What may be happening here is that Fedora is bringing in some new users who are unaccustomed to testing bleeding-edge software. New participants in the development process are more than welcome, but they do need to realize that they are exactly that: participants in the development process. No product as complicated as a Linux distribution is going to reach a steady state without a great many testers giving it a try and shaking out the bugs; this is true even of distribution releases which do not include little novelties like the 2.6 kernel and SELinux. If you install (or attempt to install) a test release, you have to be prepared for surprises. When a surprise finds you, it's time to pick up the pieces and help the developers figure out what's going on. But it helps nobody if testers criticize those developers when the test release they have provided (for free) has problems.

Comments (4 posted)

A quick SCO update

There has been action in a couple of the SCO Group's legal cases, so it's time for an update.

IBM has amended its counterclaims in response to SCO's second amended complaint. One of the patent claims has been dropped, and quite a bit of strong language has been added. For example, paragraph 60:

SCO further persisted in maintaining for nearly a year the unsound claim that IBM had misappropriated its trade secrets. Yet when pressed to identify a single trade secret that IBM allegedly misappropriated, SCO could not, even after being ordered to do so by the Court. SCO finally (and properly) abandoned this claim, upon which SCO's entire lawsuit was initially premised, in its Second Amended Complaint.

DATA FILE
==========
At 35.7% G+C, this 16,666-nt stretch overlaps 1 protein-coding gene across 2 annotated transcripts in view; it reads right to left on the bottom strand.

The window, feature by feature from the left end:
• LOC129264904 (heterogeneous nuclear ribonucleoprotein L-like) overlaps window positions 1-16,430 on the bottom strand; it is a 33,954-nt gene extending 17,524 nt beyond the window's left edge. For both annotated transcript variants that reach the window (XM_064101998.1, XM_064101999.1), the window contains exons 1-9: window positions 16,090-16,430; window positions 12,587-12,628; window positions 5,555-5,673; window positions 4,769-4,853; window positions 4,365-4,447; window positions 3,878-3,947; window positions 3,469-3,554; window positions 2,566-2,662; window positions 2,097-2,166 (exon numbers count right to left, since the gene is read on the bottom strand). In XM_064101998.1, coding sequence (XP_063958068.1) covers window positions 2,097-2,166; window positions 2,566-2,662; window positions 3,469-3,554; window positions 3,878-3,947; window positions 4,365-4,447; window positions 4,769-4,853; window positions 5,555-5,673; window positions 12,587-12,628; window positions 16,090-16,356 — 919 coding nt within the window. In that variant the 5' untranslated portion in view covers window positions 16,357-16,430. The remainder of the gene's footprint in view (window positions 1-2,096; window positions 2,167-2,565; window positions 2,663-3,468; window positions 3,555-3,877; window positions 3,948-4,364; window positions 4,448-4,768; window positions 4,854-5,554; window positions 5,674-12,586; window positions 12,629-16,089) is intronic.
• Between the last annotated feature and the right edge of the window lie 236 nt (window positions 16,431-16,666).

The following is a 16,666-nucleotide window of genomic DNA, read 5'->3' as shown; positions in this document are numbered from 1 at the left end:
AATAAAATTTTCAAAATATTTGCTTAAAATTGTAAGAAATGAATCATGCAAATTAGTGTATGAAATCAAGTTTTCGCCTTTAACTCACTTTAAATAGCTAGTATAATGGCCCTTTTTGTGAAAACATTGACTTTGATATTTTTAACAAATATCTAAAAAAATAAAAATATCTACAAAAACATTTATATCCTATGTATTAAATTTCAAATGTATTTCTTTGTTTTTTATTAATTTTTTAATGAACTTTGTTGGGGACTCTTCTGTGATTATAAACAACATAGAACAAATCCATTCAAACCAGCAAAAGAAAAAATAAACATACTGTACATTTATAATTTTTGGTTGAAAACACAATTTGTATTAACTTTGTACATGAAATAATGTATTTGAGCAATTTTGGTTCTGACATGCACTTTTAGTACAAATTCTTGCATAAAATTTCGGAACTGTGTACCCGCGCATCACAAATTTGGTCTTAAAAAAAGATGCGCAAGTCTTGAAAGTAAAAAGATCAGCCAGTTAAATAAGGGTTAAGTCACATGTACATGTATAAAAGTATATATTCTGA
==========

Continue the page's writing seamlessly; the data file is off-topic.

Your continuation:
Several paragraphs describing Novell's claims and actions, including the claims to have retained the Unix copyrights, have been added. Some new claim language states:

IBM is entitled to a declaratory judgment pursuant to 28 U. C. 9 2201 that IBM does not infringe, induce the infringement of, or contribute to the infringement of any SCO copyright through its Linux activities, including its use, reproduction and improvement of Linux, and that some or all of SCO' s purported copyrights in UNIX are invalid and unenforceable.

If IBM obtains such a judgment, SCO's case is essentially over; all that will be left is SCO's defense against IBM's counterclaims.

SCO, meanwhile, has filed a motion to bifurcate the IBM trial. SCO would like to split IBM's patent charges into a separate, trial with its own schedule. SCO's claims that the patent case is unrelated to the Linux-related charges are not entirely without merit; this motion might just be granted.

In the Novell case, SCO has been trying to get the trial moved back to Utah state court where, one assumes, it believes it will get a more favorable hearing. Novell has filed a memorandum in opposition of this motion (available in PDF format) that minces no words; from the opening paragraph:

This Court has jurisdiction over SCO's slander of title action because in order for SCO to prevail, it must prove it owns the copyrights at issue, and its claim of ownership turns on an issue of federal law. SCO claims it owns these copyrights through assignment from Novell. Therefore, in order to prove its case, SCO must point to documents that transferred the copyrights from Novell. Federal copyright law determines the adequacy or inadequacy of documents as a legal instrument to transfer copyrights.

Novell then dedicates several pages of legalese to the destruction of SCO's arguments. From an outside point of view, Novell's arguments look hard to answer.

In the Red Hat case: nothing has happened, as usual.

Finally, SCO has announced that SCO Forum 2004 will be held August 1 to 3 in Las Vegas. Even here, the company is rather economical with the truth: "SCO Forum 2004 will highlight the company's 25th anniversary in bringing powerful UNIX software solutions to businesses around the world." The SCO Group, originally Caldera, has been incorporated since 1998 (though Caldera, in a different form, had been around since the early 1990's). This company will not be celebrating its 25th anniversary anytime soon.

In any case, the event could be amusing; one can well imagine that, by August, the tone will not be particularly upbeat. Mark your calendars.

Comments (9 posted)